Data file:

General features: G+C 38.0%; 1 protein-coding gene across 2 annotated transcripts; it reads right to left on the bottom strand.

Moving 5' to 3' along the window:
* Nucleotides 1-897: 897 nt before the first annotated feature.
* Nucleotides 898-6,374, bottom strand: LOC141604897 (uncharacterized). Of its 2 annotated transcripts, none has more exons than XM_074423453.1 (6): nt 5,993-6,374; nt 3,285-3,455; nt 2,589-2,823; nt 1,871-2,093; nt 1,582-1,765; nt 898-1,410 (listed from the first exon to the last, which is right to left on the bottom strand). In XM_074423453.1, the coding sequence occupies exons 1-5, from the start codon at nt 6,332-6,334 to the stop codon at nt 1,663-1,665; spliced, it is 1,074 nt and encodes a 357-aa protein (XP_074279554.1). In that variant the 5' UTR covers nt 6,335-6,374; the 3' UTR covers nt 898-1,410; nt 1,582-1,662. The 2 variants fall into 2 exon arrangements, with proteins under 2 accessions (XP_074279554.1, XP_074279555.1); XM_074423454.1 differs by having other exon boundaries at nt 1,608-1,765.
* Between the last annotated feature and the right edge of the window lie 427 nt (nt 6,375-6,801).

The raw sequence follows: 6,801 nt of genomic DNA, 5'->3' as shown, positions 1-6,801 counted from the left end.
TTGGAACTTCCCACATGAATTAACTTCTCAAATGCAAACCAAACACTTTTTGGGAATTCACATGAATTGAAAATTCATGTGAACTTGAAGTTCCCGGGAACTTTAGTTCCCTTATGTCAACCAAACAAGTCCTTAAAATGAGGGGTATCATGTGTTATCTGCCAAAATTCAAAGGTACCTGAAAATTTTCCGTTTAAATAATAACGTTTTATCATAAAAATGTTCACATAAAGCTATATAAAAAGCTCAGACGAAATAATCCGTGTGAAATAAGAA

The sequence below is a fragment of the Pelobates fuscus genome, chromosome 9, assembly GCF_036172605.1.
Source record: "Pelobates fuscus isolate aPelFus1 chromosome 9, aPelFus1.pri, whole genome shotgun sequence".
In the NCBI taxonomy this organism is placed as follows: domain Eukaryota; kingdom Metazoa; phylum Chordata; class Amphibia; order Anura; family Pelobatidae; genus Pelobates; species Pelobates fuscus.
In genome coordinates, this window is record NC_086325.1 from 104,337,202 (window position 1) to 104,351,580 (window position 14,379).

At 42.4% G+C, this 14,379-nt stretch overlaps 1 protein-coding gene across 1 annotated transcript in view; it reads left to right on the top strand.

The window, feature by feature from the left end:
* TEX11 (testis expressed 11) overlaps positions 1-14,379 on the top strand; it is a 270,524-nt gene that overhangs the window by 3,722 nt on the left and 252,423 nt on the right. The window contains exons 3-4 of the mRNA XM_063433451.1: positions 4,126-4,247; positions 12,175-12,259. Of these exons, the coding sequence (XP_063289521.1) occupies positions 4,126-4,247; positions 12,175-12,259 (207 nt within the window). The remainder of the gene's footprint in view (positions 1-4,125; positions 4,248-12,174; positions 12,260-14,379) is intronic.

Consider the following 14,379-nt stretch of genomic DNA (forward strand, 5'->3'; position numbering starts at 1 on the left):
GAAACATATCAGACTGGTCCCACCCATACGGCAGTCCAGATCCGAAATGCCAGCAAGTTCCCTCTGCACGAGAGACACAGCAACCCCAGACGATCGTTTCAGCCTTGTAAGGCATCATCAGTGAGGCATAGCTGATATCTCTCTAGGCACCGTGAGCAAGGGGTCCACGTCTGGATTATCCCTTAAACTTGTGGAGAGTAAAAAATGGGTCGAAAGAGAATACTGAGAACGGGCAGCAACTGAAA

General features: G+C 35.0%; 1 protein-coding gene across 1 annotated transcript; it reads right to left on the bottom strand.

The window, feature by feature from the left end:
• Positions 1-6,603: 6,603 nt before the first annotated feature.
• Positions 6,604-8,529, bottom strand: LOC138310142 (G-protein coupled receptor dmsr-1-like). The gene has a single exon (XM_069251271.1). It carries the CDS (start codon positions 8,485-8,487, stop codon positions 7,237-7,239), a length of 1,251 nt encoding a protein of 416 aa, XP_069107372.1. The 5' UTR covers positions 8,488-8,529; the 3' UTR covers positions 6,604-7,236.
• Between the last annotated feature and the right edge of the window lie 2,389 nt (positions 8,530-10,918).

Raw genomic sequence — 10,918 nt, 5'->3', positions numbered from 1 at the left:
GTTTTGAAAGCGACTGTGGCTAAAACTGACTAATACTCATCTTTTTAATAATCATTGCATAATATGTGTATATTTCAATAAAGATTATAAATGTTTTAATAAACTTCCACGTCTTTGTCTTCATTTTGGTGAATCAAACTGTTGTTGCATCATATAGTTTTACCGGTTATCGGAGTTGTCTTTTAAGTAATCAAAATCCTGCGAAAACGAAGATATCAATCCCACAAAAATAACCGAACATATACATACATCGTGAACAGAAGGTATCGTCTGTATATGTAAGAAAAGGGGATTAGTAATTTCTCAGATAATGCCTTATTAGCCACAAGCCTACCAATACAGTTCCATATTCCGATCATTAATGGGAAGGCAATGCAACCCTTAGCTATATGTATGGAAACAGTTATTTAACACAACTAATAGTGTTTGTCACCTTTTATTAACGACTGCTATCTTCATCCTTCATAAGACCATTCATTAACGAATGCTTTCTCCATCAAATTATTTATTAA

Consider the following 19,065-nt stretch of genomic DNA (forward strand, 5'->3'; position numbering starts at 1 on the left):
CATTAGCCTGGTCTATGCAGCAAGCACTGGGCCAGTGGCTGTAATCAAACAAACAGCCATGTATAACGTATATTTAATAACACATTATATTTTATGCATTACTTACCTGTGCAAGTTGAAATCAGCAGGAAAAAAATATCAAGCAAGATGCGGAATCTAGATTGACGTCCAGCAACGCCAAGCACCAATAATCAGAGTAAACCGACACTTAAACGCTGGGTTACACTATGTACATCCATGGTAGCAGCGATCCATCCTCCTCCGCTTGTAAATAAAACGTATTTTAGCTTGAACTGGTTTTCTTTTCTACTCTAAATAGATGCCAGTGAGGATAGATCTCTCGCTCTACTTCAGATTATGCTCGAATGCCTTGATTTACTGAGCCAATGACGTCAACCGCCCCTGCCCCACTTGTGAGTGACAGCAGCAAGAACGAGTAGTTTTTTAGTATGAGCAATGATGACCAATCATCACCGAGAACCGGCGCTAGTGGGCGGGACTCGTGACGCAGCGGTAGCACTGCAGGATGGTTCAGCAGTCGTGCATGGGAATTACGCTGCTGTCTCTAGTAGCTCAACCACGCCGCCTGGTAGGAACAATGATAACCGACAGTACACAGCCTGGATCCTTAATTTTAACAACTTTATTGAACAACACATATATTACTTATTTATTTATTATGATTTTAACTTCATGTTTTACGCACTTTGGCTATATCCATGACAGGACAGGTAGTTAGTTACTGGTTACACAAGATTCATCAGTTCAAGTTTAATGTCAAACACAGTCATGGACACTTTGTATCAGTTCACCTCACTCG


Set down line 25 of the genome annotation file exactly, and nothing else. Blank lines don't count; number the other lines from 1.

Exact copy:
CATTAGCCTGGTCTATGCAGCAAGCACTGGGCCAGTGGCTGTAATCAAACAAACAGCCATGTATAACGTATATTTAATAACACATTATATTTTATGCATTACTTACCTGTGCAAGTTGAAATCAGCAGGAAAAAAATATCAAGCAAGATGCGGAATCTAGATTGACGTCCAGCAACGCCAAGCACCAATAATCAGAGTAAACCGACACTTAAACGCTGGGTTACACTATGTACATCCATGGTAGCAGCGATCCATCCTCCTCCGCTTGTAAATAAAACGTATTTTAGCTTGAACTGGTTTTCTTTTCTACTCTAAATAGATGCCAGTGAGGATAGATCTCTCGCTCTACTTCAGATTATGCTCGAATGCCTTGATTTACTGAGCCAATGACGTCAACCGCCCCTGCCCCACTTGTGAGTGACAGCAGCAAGAACGAGTAGTTTTTTAGTATGAGCAATGATGACCAATCATCACCGAGAACCGGCGCTAGTGGGCGGGACTCGTGACGCAGCGGTAGCACTGCAGGATGGTTCAGCAGTCGTGCATGGGAATTACGCTGCTGTCTCTAGTAGCTCAACCACGCCGCCTGGTAGGAACAATGATAACCGACAGTACACAGCCTGGATCCTTAATTTTAACAACTTTATTGAACAACACATATATTACTTATTTATTTATTATGATTTTAACTTCATGTTTTACGCACTTTGGCTATATCCATGACAGGACAGGTAGTTAGTTACTGGTTACACAAGATTCATCAGTTCAAGTTTAATGTCAAACACAGTCATGGACACTTTGTATCAGTTCACCTCACTCG